Highlights: Governor Malloy’s FY 14-15 Biennial Budget

· The Governor’s budget is balanced, and stays under Connecticut’s spending cap

· Cuts spending by $1.8 billion off current services over the next two years

· Honest and transparent: uses generally accepted accounting principles (GAAP)

Giving Middle Class Families a Break

· No new taxes

· Does away with all property taxes on the first $20,000 of a vehicle’s assessed value (meaning owners of vehicles with market values under $28,500 would pay no property taxes at all)

· Reinstates tax exemption for clothing up to $25 starting next year, as first step toward completely reinstating original $50 exemption in July, 2015

Continuing Historic Investments in Education

· Increases ECS funding by $152 million over the next two years

· Third consecutive year that Governor Malloy has increased funding for education, at a time when many states are slashing education funding

· Continues support for critical education reforms that help turn around struggling schools, improve student outcomes, and broaden the range of education choices

Continuing Investments in Jobs and Economy

· Next Generation Connecticut invests $2 billion into UConn to foster the next generation of Connecticut scientists, teachers, doctors, engineers, business leaders, and entrepreneurs

· Bioscience Innovation Act will strengthen Connecticut’s bioscience sector, helping boost Connecticut’s economy with thousands of good paying jobs with good benefits

· Continues aggressive efforts to lower energy costs for families and businesses; energy costs already down 12 percent overall during past two years

Refusing to Pass the Buck to Local Property Tax Payers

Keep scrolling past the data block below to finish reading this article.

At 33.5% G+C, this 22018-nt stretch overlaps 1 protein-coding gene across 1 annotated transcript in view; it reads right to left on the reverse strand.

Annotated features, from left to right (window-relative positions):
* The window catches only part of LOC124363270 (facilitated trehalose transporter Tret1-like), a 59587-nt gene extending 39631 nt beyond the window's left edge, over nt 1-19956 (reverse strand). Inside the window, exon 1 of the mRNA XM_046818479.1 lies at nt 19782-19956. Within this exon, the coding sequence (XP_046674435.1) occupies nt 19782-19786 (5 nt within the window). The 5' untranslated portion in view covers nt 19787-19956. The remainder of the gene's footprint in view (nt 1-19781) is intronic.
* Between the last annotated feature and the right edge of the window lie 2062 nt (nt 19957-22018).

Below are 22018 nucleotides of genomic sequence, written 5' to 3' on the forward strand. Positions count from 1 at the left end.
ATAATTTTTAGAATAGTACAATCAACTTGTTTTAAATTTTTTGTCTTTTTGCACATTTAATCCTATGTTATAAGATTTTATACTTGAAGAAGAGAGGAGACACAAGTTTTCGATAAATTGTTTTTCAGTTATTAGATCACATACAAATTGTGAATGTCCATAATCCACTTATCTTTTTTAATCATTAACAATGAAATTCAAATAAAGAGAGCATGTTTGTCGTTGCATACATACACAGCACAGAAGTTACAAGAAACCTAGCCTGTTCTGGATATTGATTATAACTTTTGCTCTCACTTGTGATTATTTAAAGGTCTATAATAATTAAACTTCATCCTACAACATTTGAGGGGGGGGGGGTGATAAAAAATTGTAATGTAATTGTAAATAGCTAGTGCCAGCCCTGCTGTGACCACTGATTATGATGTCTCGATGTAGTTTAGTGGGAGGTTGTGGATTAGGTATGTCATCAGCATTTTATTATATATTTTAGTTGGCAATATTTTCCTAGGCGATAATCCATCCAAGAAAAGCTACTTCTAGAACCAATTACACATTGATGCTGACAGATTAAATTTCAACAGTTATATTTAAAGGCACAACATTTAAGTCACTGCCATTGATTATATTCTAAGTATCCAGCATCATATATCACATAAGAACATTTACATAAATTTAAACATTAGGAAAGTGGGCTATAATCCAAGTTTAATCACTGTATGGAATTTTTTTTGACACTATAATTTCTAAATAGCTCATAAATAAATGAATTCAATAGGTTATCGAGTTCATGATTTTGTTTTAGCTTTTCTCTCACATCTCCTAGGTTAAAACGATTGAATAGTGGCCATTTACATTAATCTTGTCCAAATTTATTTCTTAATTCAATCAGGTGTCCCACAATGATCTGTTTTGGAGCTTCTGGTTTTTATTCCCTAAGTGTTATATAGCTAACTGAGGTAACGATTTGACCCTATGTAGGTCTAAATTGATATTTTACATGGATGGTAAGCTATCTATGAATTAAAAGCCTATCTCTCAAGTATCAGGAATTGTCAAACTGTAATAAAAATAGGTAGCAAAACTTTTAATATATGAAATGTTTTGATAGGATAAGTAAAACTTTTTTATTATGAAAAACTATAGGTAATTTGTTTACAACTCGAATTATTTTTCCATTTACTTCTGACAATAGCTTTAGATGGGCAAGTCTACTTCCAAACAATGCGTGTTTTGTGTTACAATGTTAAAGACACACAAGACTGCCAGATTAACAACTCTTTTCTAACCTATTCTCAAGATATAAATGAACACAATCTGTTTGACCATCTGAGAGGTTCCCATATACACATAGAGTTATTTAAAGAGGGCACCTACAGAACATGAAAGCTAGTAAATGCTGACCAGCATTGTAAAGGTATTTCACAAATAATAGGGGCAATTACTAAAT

· Holds Connecticut cities and towns harmless: no municipality receives less total funding than in the prior year, and most will receive more

· Capital budget invests nearly $1.5 billion to help grow local economies, including more than $980 million to help build new schools, $140 million for Urban Act and STEAP grants, and $173 million for Town Aid Road and Local Capital Improvement programs


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3 Comments so far ↓

  • Mojo

    *** Maybe a little bit of both, no? ***

    • observer

      Also, the ECS increase is $102 million over the two years not $152 million. Malloy decided to give himself credit twice for the first year increase because he doesn’t take it away but adds to it in the second year. Absolute increase is $101.7 million in ECS funding from 12-13 to 14-15.

  • indices

    The fish rots from the head down … this is how we are going to pay for the bailouts of the “too-big-to-fail” and the wealth accumulation of the 1% during the Great Recession–with our taxes, on the local level. The federal Government cannot solve its own problems, much less the problems of the governed … there is less money coming down for the states, and that problem gets passed along to local jurisdictions who will ultimately foot the bill for their own needs unassisted–education, social and health programs, pension funds, infrastructure, and responding to unforeseen events like Hurricane Sandy. The statistics pumped out by the government agencies, Wall Street promoters and most mainstream media make us think there is not a problem, as if they’re saying “Who you gonna believe, me or your lying eyes?” US$$ is us, and we can print as many dollars as we need, so we can never be bankrupt–so they say. I think we are finding out otherwise as the bill becomes due and our taxes inevitably go up as services diminish. We pay, and we can go bankrupt. I’m afraid this is just the beginning. What’s the saying: “Put some lipstick on that pig?”